Effects of environmental and job-task factors on workers' gait characteristics on slippery surfaces.
Chiou-SS; Bhattacharya-A; Lai-C-F; Succop-PA
Occup Ergon 2002/2003 Dec; 3(4):209-223
The objective of this study was to investigate the kinetic and kinematic aspects of slips associated with gait on a slippery surface under various environmental and job-task risk factors. Forty healthy industrial workers (age: 40.3 - 14.9 years) participated in the study. Using a strain gauge type force platform and a video-based motion analysis system, kinetic and kinematic measurements of the subjects' foot movements were obtained. Of all gait trials, there were 1558 slips (60.9%). Slips were likely to occur when subjects were negotiating a turning path and an oily surface. Greater anterior-posterior center of pressure (CP) excursion and maximum required coefficient of friction (RCOF) were found for oily surfaces compared to dry surfaces. Subjects changed their gait patterns by shortening their stride length, slowing walking speed, and decreasing heel contact angle in the poorly lit and slippery environment. Significant correlations were found between slip occurrence and anterior-posterior CP excursion, mean RCOF, sliding distance and sliding velocity, but not the coefficient of friction (COF) of shoes. In addition to good housekeeping and proper selection of floor materials and safety shoes, slip and fall prevention should include proper workers' training in dealing with risk factors of slips and falls in the workplace.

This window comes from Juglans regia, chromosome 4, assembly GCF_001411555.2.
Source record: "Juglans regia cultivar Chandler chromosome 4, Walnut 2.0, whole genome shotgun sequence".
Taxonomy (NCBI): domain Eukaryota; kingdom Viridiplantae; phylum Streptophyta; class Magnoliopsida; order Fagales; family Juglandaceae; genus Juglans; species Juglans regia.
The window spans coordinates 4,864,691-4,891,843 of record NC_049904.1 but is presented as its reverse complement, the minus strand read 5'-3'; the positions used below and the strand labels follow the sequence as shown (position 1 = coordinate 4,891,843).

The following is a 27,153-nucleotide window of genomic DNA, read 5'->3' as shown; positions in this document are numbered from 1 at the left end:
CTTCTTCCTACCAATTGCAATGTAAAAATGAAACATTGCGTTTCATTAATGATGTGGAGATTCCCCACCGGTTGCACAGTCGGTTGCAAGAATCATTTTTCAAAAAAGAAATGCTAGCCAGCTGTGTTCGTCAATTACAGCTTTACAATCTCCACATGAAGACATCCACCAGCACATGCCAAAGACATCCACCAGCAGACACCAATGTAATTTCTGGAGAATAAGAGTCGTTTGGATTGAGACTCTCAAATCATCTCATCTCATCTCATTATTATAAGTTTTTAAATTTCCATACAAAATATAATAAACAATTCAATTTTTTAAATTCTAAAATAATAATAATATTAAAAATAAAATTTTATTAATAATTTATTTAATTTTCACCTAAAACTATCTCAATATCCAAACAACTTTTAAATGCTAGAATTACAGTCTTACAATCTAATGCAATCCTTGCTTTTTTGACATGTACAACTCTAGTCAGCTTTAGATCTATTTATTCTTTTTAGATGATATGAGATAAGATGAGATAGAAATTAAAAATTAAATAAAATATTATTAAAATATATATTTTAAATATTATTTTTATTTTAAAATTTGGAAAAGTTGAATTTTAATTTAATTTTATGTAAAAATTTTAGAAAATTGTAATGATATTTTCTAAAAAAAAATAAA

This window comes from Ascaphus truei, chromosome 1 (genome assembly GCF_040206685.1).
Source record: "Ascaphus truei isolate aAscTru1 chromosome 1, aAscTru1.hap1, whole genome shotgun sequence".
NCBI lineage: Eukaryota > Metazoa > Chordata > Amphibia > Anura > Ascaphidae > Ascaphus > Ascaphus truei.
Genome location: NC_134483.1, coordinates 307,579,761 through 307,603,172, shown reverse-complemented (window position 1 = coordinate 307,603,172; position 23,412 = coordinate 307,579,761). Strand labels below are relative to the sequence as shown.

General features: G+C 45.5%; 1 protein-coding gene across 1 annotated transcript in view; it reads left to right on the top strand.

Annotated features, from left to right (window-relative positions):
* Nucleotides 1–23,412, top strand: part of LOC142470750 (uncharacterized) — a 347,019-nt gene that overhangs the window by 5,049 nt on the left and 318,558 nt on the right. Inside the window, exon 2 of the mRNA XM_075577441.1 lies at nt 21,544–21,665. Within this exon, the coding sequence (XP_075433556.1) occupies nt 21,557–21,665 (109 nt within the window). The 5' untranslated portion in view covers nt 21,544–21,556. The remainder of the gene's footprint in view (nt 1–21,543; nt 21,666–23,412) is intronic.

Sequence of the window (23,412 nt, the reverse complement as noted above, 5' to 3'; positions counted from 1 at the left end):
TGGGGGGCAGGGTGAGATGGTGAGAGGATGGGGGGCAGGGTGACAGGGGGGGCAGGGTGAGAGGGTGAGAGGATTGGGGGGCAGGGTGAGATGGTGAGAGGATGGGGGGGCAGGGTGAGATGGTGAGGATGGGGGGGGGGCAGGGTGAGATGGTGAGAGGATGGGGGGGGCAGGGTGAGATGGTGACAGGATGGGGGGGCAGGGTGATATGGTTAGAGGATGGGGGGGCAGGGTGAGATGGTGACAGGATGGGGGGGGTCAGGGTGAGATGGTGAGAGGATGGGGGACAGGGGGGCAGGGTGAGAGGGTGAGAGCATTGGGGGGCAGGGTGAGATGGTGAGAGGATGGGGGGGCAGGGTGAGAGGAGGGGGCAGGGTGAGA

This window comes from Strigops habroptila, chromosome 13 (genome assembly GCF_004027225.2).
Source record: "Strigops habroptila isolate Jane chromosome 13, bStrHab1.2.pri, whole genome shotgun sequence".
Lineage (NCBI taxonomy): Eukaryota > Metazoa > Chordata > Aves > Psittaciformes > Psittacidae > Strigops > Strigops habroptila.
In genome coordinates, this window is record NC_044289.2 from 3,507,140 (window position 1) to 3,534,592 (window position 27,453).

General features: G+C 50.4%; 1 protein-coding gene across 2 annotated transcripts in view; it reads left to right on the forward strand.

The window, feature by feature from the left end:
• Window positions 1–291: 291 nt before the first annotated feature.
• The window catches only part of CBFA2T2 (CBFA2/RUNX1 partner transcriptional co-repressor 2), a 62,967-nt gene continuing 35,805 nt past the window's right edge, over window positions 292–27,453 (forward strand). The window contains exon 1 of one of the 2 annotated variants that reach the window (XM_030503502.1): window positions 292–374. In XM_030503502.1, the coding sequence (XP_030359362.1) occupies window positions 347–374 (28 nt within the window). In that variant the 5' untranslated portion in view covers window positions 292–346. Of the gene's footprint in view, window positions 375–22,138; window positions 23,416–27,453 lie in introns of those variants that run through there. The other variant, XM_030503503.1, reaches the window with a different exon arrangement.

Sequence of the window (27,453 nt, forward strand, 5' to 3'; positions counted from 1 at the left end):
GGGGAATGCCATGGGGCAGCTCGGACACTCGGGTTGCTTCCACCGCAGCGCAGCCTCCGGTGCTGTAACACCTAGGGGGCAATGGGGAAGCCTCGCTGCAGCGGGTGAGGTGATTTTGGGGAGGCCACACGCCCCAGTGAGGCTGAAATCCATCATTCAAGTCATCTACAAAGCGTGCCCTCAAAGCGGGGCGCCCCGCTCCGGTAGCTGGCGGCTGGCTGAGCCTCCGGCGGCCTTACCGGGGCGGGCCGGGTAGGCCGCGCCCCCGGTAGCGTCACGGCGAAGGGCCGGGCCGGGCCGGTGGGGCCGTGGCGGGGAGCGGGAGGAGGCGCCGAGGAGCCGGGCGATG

Posture; Ergonomics; Motion-studies; Musculoskeletal-system; Environmental-factors; Environmental-technology; Analytical-processes; Neuromotor-system; Work-environment; Work-analysis; Walking-surfaces; Training; Risk-factors; Risk-analysis; Protective-measures; Safety-education; Safety-equipment; Safety-research; Safety-practices
Sharon S. Chiou, NIOSH, DSR, 1095 Willowdale Road, MS G-800, Mprgantown, WV 26505
University of Cincinnati, College of Medicine, Cincinnati, Ohio